I think both of your sentences are occasionally used but the most common way of saying it is "電話番号を教えてください".


The 番 in 番号 is a part of the noun. The 番 in [何番]{なん・ばん} is a counter suffix ([助数詞]{じょ・すう・し}). Although these two 番s are same in kanji and pronunciation, their roles and nuances in a sentence are different.

It's common for native Japanese speakers to use counter suffixes, even if it sounds repetitive in a sentence.

For example, when someone goes to a bank which has a ticket dispenser for waiting line management, he may hear an announcement like this:


This sentence contains four 番s, but it sounds natural and decent for most native Japanese speakers. Using counter suffixes in this way is a custom in Japanese language. A word with a counter suffix helps imagine the meaning very well and prevents ambiguity.

Counter suffixes clarify the meaning of a sentence. If another counter suffix is used, the meaning of a sentence changes totally. For example,

電話番号は何番ですか? = What is your phone number?

電話番号は[何件]{なん・けん}ですか? = How many phone numbers (are there)?

電話番号は[何個]{なん・こ}ですか? = How many phone numbers (are there)?

電話番号は[何桁]{なん・けた}ですか? = How many digits does the phone number have?

So, using a proper counter suffix is very important in Japanese language.

If you would google “電話番号は何” or “電話番号何”, you would see that many people usually add the counter suffix 番 to the expression when they ask a phone number.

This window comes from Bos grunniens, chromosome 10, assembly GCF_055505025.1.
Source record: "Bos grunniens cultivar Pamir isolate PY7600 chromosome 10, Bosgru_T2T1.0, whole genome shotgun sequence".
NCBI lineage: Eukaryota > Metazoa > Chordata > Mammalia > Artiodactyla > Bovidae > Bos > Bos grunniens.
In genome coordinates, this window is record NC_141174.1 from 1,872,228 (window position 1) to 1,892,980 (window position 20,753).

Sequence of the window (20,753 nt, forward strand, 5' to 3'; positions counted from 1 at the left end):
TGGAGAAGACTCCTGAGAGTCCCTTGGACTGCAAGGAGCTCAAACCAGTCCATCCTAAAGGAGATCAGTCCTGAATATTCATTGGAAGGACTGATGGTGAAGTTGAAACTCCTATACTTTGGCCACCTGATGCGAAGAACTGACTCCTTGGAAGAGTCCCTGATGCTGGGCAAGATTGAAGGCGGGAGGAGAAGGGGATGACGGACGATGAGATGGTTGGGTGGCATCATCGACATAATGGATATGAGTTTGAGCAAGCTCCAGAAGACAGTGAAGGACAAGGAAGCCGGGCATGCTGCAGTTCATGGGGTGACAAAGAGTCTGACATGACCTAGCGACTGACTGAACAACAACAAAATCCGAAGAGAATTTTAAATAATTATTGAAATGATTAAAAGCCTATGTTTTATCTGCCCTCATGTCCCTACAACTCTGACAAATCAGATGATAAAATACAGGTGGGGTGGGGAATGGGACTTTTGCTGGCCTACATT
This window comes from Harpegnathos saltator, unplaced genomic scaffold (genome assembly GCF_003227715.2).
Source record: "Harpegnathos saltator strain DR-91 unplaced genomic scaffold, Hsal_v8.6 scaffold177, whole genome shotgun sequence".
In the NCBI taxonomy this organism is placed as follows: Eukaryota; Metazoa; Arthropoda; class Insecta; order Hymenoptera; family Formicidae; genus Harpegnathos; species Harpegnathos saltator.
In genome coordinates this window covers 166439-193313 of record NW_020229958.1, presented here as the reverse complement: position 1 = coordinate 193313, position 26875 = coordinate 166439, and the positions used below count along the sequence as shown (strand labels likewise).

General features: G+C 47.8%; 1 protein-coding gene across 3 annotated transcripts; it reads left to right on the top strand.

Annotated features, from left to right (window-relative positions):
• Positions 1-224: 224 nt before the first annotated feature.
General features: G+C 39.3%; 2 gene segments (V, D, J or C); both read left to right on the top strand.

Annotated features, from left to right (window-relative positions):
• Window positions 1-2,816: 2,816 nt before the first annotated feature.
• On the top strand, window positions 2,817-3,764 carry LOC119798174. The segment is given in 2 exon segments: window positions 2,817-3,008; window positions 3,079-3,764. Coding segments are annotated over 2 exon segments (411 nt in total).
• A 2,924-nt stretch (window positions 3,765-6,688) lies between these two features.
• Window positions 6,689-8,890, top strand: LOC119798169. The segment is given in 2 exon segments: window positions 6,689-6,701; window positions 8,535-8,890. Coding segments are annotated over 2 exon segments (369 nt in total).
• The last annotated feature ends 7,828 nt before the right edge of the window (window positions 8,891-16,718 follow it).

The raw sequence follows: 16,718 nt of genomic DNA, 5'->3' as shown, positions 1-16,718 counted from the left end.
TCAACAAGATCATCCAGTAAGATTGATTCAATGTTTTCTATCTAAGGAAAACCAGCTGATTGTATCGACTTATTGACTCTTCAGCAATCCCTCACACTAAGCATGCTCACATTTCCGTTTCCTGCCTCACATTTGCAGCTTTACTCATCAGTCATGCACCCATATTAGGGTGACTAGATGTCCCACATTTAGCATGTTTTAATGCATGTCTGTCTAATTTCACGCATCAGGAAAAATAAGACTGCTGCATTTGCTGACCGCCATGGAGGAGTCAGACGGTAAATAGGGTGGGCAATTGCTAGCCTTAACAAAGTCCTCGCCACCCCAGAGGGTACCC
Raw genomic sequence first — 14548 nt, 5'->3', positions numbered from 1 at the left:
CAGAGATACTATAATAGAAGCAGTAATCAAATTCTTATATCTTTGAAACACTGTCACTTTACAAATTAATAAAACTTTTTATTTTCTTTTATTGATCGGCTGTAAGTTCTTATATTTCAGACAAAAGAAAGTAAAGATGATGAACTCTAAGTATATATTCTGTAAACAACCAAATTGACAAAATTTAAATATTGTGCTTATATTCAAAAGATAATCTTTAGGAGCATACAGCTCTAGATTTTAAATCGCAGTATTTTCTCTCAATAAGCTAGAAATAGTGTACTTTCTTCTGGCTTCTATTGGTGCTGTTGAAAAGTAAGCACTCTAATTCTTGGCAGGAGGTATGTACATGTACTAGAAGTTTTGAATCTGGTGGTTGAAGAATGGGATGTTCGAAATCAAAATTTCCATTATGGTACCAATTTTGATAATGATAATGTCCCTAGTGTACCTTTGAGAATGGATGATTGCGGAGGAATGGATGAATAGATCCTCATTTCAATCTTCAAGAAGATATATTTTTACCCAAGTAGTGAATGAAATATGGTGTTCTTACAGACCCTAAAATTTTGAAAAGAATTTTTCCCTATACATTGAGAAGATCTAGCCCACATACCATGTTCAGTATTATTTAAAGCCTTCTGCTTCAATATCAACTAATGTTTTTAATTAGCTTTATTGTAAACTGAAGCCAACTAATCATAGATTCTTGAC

何 without 番 is usually used in a situation where someone asks the purpose or the meaning of a phone number, or where someone asks multiple things in a sentence.

Example 1:

Person A「[0120]{ぜろ・いち・にー・ぜろ}で始まる電話番号はですか?」

Person B「フリーダイヤルです。」

Example 2:

Person A「[3桁]{さん・けた}電話番号で、[171]{いち・なな・いち}ってですか?」

Person B「災害用伝言ダイヤルです。」

Example 3:

Person A「住所と電話番号はですか?」

Person B「名簿で確認します。」

There are various expressions to ask a phone number in Japanese, actually. I selected some common expressions (including those which other users suggest in their answers and comments, in case you wonder) and placed them in politeness-degree order: 〔1〕 is not polite (doesn't mean rude. It can be nice and friendly if said nicely in an appropriate situation.), 〔9〕 is very polite or well-professionally polite, and 〔2〕〜〔8〕 are inbetween.

〔1〕「電話番号[何]{なに}?」(very casual)


〔3〕「電話番号、[聞]{き}いてもいい?」(nicer casual)

〔4〕「電話番号は[何]{なん}ですか?」(translation-from-other-language or simple keigo)

〔5〕「電話番号を教えてください。」(guide-like or direction-like keigo)

〔6〕「電話番号は何番ですか?」(friendly keigo)

〔7〕「電話番号、聞いてもいいですか?」(friendly keigo)

〔8〕「電話番号を教えていただけますか?」(formal keigo)

〔9〕「お電話番号をお伺いできますでしょうか?」(very formal keigo)

So, which the most common expression is depends on what politeness-degree someone is familiar with in one's daily life. Anyway, in many cases, using a proper counter suffix is nicer and more decent than not-using it.